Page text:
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What to Do If You Lose a Filling

November 24th, 2021

It really doesn’t happen very often. But sometimes you bite into something that is much harder than you anticipated. Sometimes you grind your teeth without realizing the pressure you’re putting on them. Sometimes you have a cavity that has stealthily developed beneath an earlier filling. And the result is—sometimes you lose a filling.

What to do when this happens? If you’re at a loss for ideas, we have some suggestions.

  • Don’t panic

Usually, a cracked, broken, or lost filling is not an emergency situation. That being said, it’s still important to . . .

  • Call us immediately

Dr. Joel Hartjes and Dr. Jon Szewczyk will be able to give you the best advice as to how to take care of your tooth until you can make an appointment. And if your dental problem might be a dental emergency, we can make sure you are seen as soon as possible.

  • Take care of your tooth

Keep your tooth and the area around it clean. Brush gently to keep food particles away from the newly exposed tooth surface. You can (carefully) rinse around the area with a bit of water or salt water as recommended.

Your lost filling might not inconvenience you at all. But if you feel sensitivity when the tooth is exposed to air, or when you eat hot or cold foods, or if you feel pain when you bite down, let us know. We can recommend some over the counter medications and pain relievers that can help.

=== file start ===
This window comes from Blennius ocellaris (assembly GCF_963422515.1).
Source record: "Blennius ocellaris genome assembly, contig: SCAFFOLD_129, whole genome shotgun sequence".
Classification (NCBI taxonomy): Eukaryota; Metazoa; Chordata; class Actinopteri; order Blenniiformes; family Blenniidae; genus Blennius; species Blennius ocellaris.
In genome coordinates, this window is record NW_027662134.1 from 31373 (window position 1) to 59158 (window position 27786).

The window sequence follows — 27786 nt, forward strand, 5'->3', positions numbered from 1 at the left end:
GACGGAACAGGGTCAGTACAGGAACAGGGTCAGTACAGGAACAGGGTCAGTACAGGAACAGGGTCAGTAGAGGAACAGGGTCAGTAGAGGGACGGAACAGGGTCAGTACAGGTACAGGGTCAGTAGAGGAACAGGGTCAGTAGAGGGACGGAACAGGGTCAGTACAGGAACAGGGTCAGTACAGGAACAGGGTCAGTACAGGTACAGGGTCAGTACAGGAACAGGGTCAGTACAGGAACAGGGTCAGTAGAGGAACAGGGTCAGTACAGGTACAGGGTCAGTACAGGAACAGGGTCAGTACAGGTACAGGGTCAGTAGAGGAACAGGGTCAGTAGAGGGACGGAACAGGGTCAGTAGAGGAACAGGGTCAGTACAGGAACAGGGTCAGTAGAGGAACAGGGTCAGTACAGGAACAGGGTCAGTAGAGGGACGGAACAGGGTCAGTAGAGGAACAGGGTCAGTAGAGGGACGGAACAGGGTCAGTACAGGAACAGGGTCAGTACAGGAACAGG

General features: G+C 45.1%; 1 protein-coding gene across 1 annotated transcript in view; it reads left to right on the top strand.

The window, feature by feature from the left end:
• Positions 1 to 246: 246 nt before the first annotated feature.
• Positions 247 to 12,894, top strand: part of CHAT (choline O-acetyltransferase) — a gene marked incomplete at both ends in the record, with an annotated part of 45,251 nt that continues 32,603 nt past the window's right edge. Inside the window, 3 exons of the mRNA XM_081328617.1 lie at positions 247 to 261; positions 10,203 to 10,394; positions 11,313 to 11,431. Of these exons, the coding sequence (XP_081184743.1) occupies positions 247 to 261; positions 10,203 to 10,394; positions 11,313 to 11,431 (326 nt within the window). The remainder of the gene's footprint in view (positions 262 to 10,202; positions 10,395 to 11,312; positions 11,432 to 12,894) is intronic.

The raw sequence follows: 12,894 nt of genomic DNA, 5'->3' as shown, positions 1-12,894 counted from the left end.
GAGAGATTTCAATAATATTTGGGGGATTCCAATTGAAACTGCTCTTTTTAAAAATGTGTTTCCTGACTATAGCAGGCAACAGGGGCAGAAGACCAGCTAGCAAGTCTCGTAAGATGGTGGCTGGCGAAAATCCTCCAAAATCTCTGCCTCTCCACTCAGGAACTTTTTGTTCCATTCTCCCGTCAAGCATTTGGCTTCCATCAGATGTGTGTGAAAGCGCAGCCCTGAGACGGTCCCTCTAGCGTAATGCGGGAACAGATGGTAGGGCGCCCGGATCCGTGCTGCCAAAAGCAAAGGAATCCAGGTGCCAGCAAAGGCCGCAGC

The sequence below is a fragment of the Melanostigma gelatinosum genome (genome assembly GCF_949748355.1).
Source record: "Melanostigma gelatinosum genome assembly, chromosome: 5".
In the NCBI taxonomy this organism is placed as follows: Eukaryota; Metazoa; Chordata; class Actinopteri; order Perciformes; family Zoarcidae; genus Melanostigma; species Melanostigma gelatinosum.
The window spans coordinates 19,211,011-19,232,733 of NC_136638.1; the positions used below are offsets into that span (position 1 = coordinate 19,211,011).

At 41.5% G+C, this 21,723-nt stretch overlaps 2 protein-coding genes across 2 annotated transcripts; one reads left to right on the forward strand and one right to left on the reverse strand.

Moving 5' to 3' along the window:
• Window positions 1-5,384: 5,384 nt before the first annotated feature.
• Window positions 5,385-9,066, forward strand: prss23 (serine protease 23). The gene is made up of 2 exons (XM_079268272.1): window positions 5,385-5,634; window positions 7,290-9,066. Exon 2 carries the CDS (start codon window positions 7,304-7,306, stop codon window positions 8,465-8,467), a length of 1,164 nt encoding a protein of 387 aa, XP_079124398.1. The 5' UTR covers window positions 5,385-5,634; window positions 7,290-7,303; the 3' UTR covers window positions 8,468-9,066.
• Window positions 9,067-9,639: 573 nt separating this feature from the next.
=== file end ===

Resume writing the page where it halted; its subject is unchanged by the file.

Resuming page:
If you’re experiencing severe pain, call us at once.

  • Diet

This might not be the time for sticky caramels, frozen treats, or extra-hot beverages. Make yourself comfortable by avoiding chewing with your compromised tooth, and postponing foods that could trigger sensitivity.

  • Make a dental appointment as soon as you can

Don’t put off treatment, even if the filling was a small one, and even if the tooth is causing you no discomfort.

There might be further damage or decay that should be treated. A tooth that required a large filling is often more fragile than an intact tooth, and might need to be fitted with a crown in order to protect it. A missing filling might reveal deep decay which has exposed the pulp of the tooth to infection or damage, and a root canal might be necessary. A seriously damaged tooth might require extraction. Delaying treatment could result in a more complex restoration.